By Katie Marriner
Potential homebuyers may soon see relief as the housing market added more inventory year-over-year for the first time since September 2019.
Total listings increased 3.5% from July 2021, according to Realtor.com data released August 9. But the one year jump in listings isn’t enough to mitigate a years-long decline in inventory. During this period, homebuyers struggled to find homes while sellers reaped the benefits of exorbitant offers earlier this year, MarketWatch reported earlier this year .
Total listings, which includes active and pending, were down 41.5% in March from five years ago. Inventory is down 29% for the month of July, an improvement of more than 12 percentage points.
Realtor.com aggregates data from Multiple Listing Service platform used by industry practitioners across the country. Use our interactive to see how inventory and median home price have changed in your county.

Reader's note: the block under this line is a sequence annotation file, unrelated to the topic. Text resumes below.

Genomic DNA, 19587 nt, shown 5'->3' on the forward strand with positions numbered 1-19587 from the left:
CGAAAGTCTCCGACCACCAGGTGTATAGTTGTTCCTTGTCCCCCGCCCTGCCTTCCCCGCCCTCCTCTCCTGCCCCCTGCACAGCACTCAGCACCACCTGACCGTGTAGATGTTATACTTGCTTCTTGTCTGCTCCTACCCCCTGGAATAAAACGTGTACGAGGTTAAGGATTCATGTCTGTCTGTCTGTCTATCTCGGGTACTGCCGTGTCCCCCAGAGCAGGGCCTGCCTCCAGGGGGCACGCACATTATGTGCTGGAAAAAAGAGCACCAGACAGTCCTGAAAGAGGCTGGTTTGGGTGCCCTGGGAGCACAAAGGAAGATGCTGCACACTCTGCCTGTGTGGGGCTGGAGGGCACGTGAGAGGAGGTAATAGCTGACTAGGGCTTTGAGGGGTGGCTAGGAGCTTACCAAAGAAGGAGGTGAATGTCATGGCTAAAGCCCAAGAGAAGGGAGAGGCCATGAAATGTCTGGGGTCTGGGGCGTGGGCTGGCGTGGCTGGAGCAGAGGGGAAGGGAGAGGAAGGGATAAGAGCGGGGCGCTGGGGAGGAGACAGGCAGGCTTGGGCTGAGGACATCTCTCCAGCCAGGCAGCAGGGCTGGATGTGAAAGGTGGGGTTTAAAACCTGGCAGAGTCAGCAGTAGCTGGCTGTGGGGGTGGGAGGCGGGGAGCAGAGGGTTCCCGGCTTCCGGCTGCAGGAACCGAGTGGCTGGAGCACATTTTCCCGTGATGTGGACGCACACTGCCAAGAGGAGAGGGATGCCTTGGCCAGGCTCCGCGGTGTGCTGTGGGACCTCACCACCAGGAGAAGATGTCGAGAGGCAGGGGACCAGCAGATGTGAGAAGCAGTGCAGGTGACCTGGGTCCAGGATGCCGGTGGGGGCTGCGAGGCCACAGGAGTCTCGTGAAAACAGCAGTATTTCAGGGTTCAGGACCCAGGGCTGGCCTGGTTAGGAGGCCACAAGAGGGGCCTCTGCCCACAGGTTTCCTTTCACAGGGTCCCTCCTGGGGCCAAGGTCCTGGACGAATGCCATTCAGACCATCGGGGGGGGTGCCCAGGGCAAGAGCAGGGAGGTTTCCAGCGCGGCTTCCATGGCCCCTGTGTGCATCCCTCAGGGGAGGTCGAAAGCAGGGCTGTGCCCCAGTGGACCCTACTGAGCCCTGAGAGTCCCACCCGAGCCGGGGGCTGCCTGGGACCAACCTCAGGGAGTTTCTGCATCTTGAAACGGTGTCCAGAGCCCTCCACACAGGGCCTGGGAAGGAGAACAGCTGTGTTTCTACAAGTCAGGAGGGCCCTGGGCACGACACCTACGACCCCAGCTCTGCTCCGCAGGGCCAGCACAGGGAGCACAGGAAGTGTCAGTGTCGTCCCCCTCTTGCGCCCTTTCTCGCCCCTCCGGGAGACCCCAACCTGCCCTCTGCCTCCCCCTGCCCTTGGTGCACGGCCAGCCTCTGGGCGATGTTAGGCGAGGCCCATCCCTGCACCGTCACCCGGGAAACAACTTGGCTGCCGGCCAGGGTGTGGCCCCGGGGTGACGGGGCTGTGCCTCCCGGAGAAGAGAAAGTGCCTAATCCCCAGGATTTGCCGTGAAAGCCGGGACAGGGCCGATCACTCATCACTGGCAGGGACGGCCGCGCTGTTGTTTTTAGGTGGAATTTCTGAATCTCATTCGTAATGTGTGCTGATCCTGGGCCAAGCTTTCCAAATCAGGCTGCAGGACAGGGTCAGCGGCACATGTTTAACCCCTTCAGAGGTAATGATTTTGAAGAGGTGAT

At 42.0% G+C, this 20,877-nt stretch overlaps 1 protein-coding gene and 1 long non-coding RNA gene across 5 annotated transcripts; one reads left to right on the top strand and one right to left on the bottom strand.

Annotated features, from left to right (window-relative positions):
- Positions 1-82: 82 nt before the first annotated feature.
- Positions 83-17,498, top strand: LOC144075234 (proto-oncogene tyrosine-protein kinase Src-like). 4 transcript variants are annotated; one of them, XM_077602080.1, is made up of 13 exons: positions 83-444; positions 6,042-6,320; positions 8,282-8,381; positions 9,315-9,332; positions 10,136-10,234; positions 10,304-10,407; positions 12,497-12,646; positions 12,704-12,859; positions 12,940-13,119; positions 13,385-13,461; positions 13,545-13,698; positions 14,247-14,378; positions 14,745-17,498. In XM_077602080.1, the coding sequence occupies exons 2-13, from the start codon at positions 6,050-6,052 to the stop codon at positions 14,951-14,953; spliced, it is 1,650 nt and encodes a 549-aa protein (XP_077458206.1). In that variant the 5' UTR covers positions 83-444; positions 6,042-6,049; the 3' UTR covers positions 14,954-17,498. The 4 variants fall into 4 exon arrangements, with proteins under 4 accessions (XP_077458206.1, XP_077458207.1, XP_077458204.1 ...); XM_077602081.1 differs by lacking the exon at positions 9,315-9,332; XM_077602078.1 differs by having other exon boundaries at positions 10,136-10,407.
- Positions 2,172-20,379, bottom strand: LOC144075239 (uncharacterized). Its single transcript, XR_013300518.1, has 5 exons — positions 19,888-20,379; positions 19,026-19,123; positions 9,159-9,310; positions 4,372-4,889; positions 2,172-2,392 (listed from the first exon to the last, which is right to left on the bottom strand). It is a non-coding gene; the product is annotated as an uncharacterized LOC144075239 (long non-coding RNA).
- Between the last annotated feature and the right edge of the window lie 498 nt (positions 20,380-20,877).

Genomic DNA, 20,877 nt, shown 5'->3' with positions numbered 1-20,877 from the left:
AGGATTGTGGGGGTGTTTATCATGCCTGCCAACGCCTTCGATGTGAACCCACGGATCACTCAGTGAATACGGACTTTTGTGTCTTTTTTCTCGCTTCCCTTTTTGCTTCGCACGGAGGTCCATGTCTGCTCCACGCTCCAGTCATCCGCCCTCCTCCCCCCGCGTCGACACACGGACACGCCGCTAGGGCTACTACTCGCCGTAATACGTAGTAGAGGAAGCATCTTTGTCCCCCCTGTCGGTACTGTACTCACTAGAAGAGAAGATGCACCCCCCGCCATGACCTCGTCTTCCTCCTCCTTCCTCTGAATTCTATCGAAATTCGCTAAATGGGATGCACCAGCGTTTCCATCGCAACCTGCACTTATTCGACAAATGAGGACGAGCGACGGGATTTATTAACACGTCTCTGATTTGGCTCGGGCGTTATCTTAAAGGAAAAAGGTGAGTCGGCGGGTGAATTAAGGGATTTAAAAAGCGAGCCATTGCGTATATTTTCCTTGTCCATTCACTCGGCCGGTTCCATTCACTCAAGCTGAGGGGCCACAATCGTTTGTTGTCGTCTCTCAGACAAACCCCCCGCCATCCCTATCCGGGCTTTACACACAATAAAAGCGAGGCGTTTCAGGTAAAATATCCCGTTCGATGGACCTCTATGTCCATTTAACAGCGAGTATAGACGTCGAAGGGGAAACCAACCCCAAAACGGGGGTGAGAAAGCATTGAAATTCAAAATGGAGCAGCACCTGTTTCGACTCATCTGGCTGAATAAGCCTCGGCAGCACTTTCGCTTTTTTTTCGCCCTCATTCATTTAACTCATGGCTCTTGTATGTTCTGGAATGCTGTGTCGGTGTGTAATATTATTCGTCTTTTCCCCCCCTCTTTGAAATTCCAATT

Individual markets tracked by MarketWatch have experienced dramatic shifts.
For large markets in March , El Paso, Wake County, N.C. and Clark County, Nev. suffered the biggest drop in total listings from five years earlier. While El Paso, TX has remained the county with the largest decline in inventory for all of 2022, Wake and Clark counties have dropped out of the top-10.
The small-sized market ranking tends to be more volatile because these are are more sensitive to changes in inventory. However, the top three spots in the small-sized market ranking held steady between June and July. All are counties situated in the mountains of northwest North Carolina.
In April, the counties with the largest drop in inventory from five years ago were Sawyer County, Wis., Chautauqua, N.Y. and multiple counties in Maine. The trend of more remote work drove people to make their primary residence a vacation destination.
The three mid-sized markets with the biggest decline have stayed the same for the past three months, Watuga County, N.C. — also in the North Carolina mountains — Virginia Beach, Va. and Chatham County, Ga.
All counties, or county equivalents, in the top-10 are concentrated in East-Coast states.